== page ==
Another year, another Hawk. To most, the arrival of any new Tony Hawk is a splendid thing, while otherswill dependably gripeabout new additions making the worst Tony Hawk ever. While the later isn't altogether true, there are some skinned knees to go along with this trucks-and-bearings stunt spectacular.
Say what you will about the goofy THUG stories and the me-too create-a-character modes, the heart and soul of TH has always been the skating mechanics, and the trick system has remained stellar throughout the franchise's lifespan. That other stuff is just window dressing.
On the other hand, after eight incarnations, the TH formula is... a little less than fresh. Each year, efforts are made to breathe new life into the game. Manuals and reverts are now vital in creating the ludicrous combos we've become accustomed to, leaving armchair skate rats wondering how they ever lived without them.
In Project 8 we get new buttons for back flips and manual pivots, but the most notable addition to your arsenal is Nail the Trick. This ambitious mode uses the dual analog sticks as the player’s right and left legs; for example, pushing the right stick up kicks your right foot forward, sending your deck into a controlled kickflip. Kudos to the developers for taking a bold step into a new area of interactivity, even if it isn't very practical. To pull it off, the game goes into slow-mo (but what game doesn’t nowadays) enabling a limited variety of moves while in air.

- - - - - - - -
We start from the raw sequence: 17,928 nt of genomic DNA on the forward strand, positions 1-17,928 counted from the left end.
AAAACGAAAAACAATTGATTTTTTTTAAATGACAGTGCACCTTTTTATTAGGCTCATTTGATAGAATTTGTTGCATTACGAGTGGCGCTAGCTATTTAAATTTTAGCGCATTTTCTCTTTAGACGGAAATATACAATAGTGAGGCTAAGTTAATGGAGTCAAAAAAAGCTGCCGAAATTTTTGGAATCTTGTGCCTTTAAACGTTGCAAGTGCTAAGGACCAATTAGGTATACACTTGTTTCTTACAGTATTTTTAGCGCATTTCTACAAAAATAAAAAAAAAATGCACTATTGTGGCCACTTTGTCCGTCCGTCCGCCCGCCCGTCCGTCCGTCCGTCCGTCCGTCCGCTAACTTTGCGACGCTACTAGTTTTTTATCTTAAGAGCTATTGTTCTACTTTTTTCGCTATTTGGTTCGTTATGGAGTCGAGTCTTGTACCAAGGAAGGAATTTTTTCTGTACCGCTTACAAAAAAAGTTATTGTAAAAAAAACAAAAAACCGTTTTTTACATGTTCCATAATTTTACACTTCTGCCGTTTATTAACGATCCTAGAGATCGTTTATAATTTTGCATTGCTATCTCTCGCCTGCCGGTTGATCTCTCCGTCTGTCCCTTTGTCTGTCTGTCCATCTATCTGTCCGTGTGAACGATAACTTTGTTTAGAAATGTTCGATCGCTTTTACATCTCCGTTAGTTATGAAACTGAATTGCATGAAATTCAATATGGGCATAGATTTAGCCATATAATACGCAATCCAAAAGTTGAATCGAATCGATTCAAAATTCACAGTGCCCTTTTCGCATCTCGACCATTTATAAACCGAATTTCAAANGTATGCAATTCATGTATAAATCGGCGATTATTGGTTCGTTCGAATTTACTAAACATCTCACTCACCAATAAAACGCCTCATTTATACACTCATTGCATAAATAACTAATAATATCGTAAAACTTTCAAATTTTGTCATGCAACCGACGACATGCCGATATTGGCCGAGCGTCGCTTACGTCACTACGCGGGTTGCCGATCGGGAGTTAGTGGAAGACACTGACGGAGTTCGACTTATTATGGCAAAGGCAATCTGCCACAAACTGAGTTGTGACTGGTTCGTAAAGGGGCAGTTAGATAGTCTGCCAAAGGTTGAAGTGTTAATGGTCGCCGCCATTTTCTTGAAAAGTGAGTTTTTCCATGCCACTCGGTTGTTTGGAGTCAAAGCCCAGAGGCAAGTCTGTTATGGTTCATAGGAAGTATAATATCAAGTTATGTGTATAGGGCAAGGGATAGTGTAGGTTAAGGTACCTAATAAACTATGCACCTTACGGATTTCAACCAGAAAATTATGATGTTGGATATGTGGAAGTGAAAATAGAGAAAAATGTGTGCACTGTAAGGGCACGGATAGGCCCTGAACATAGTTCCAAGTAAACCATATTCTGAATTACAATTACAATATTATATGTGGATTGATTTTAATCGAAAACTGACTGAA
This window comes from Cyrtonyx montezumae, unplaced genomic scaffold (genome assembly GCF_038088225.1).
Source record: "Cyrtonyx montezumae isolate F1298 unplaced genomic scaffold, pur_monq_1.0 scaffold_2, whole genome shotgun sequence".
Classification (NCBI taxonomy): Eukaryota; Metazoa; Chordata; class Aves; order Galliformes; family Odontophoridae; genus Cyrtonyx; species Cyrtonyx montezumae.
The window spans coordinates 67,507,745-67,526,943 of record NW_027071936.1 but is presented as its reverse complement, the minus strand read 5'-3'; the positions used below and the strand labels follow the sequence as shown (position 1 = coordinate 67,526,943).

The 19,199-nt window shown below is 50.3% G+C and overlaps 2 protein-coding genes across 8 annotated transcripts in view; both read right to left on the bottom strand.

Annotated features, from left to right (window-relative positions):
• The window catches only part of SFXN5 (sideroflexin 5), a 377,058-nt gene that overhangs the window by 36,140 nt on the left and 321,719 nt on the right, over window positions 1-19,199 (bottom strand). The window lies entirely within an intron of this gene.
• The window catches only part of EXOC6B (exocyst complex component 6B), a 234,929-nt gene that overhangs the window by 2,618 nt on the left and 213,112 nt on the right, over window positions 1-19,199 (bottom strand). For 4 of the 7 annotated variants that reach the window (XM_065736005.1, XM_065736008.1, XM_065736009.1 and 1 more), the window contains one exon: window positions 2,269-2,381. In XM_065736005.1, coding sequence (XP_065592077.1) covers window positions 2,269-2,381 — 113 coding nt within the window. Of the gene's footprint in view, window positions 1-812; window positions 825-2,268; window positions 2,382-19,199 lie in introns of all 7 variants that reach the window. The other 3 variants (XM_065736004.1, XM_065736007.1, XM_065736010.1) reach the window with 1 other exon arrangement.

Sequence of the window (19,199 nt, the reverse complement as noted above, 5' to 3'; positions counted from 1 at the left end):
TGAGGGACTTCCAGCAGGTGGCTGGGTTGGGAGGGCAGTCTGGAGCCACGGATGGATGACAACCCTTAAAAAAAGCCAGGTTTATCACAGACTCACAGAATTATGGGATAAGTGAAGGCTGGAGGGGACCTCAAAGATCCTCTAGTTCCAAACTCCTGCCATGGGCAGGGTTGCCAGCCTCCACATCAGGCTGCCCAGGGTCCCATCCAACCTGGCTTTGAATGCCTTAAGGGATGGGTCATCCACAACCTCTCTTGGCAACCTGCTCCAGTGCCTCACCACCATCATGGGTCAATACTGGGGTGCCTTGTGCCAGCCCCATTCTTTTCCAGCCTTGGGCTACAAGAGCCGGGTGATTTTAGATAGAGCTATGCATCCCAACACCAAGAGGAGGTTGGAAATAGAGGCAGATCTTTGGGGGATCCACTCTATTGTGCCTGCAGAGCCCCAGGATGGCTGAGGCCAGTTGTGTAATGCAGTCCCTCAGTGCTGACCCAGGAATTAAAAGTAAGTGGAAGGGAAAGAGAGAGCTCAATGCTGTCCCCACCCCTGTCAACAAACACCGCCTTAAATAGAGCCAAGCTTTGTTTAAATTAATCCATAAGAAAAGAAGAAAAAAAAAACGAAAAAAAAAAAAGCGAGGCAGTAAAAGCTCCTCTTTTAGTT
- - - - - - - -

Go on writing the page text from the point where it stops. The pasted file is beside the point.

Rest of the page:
Landing Nail the Trick moves scores more than your average trick, but any T-Hawker worth his salt can easily perform the equivalent using conventional techniques given the same amount of time. And the slightest fumble of thumb sends you flailing to the ground in the most prolonged and humiliating way, killing combos and wasting time. This isn't to say that Nail the Trick isn’t fun, but one wonders if it will dissolve into the TH canon after the novelty has worn off.